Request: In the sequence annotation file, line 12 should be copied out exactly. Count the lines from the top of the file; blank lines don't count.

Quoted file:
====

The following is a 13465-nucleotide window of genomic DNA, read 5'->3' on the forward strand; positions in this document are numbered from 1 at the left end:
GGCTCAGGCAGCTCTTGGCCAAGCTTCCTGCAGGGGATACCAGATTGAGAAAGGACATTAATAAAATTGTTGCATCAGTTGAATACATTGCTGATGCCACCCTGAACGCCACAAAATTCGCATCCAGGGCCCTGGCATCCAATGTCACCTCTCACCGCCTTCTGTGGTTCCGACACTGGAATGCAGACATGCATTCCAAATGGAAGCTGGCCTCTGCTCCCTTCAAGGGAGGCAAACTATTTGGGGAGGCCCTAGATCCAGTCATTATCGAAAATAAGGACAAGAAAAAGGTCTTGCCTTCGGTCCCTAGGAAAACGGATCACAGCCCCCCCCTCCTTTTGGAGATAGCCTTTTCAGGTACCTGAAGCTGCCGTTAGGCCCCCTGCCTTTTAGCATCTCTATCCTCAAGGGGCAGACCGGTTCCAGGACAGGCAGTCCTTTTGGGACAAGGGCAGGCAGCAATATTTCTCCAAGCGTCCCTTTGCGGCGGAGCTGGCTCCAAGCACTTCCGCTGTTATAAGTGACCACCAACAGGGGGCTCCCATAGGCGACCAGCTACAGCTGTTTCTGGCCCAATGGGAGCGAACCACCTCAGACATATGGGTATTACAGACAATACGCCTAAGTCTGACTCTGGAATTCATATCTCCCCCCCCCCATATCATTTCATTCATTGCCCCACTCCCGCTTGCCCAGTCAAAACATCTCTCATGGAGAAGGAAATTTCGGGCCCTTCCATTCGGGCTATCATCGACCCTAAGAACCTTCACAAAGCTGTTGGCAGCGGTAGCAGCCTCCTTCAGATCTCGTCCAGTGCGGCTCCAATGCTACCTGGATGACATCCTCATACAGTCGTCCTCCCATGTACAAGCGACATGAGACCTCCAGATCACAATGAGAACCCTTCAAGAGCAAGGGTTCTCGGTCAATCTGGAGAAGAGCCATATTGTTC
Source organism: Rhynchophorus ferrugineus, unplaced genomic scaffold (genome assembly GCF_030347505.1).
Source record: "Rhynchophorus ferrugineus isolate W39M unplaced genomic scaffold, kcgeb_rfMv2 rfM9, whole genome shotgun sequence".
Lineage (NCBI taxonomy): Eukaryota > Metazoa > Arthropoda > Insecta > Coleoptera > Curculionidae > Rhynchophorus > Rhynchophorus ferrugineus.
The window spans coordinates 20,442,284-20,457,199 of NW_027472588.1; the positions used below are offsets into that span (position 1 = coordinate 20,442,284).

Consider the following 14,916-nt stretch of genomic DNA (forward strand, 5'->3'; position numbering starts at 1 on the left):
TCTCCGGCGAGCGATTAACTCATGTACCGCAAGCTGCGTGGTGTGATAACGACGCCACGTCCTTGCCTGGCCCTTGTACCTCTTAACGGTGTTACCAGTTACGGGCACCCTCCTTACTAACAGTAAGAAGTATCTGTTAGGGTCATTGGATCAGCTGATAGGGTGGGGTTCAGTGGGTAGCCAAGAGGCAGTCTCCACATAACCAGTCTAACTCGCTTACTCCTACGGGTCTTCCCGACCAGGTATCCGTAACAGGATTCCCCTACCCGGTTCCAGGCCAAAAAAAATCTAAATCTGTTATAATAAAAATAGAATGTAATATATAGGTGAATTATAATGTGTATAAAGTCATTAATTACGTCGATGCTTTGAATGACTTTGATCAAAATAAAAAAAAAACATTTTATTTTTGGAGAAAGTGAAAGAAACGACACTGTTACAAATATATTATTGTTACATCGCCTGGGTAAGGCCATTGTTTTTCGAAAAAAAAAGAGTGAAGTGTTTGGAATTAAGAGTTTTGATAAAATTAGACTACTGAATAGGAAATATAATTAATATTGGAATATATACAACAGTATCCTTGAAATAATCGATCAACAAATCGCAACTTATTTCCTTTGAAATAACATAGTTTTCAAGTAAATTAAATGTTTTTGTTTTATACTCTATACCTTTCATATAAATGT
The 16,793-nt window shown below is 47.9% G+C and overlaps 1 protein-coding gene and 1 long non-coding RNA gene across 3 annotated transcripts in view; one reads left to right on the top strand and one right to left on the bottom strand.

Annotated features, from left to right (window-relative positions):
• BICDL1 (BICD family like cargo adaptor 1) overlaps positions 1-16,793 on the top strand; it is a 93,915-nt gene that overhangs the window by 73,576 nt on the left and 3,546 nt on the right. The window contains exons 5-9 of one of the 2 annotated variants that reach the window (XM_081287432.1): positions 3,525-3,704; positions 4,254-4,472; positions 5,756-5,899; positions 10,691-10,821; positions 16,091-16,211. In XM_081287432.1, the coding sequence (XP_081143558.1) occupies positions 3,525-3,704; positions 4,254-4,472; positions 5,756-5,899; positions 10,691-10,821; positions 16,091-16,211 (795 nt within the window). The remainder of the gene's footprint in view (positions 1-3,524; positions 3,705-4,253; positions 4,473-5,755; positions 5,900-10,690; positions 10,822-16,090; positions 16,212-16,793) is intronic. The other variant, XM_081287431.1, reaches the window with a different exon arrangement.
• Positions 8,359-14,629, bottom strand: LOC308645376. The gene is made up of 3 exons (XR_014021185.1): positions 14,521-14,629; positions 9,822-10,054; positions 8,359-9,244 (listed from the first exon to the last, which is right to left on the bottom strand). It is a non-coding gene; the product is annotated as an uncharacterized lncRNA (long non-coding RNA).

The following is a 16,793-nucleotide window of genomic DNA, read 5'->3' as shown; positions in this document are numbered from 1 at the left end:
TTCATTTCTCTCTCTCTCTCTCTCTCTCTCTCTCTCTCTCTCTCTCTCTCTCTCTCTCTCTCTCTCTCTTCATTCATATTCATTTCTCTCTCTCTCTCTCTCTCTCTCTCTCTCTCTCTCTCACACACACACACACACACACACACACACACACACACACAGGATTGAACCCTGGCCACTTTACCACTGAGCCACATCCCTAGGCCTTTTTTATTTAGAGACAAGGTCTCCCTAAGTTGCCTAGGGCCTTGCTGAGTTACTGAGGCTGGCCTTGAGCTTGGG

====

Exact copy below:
• Positions 8,359-14,629, bottom strand: LOC308645376. The gene is made up of 3 exons (XR_014021185.1): positions 14,521-14,629; positions 9,822-10,054; positions 8,359-9,244 (listed from the first exon to the last, which is right to left on the bottom strand). It is a non-coding gene; the product is annotated as an uncharacterized lncRNA (long non-coding RNA).